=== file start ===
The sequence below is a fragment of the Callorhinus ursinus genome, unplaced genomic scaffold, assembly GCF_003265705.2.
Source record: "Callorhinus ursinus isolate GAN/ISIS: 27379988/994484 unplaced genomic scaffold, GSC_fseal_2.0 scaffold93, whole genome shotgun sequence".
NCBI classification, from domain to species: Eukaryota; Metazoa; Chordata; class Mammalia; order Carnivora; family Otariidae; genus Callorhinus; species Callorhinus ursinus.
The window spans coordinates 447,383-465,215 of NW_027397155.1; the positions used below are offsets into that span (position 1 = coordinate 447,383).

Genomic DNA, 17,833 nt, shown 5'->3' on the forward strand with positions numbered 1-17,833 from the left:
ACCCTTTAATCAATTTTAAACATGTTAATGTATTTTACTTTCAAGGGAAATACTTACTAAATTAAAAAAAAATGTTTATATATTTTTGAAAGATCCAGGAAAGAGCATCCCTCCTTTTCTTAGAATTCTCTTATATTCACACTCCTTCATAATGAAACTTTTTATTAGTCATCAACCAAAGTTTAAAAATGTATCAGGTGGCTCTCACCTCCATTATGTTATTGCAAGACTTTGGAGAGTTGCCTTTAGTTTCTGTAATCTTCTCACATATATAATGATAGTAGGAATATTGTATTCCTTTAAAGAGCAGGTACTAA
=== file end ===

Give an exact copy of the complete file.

The sequence below is a fragment of the Callorhinus ursinus genome, unplaced genomic scaffold, assembly GCF_003265705.2.
Source record: "Callorhinus ursinus isolate GAN/ISIS: 27379988/994484 unplaced genomic scaffold, GSC_fseal_2.0 scaffold93, whole genome shotgun sequence".
NCBI classification, from domain to species: Eukaryota; Metazoa; Chordata; class Mammalia; order Carnivora; family Otariidae; genus Callorhinus; species Callorhinus ursinus.
The window spans coordinates 447,383-465,215 of NW_027397155.1; the positions used below are offsets into that span (position 1 = coordinate 447,383).

Genomic DNA, 17,833 nt, shown 5'->3' on the forward strand with positions numbered 1-17,833 from the left:
ACCCTTTAATCAATTTTAAACATGTTAATGTATTTTACTTTCAAGGGAAATACTTACTAAATTAAAAAAAAATGTTTATATATTTTTGAAAGATCCAGGAAAGAGCATCCCTCCTTTTCTTAGAATTCTCTTATATTCACACTCCTTCATAATGAAACTTTTTATTAGTCATCAACCAAAGTTTAAAAATGTATCAGGTGGCTCTCACCTCCATTATGTTATTGCAAGACTTTGGAGAGTTGCCTTTAGTTTCTGTAATCTTCTCACATATATAATGATAGTAGGAATATTGTATTCCTTTAAAGAGCAGGTACTAA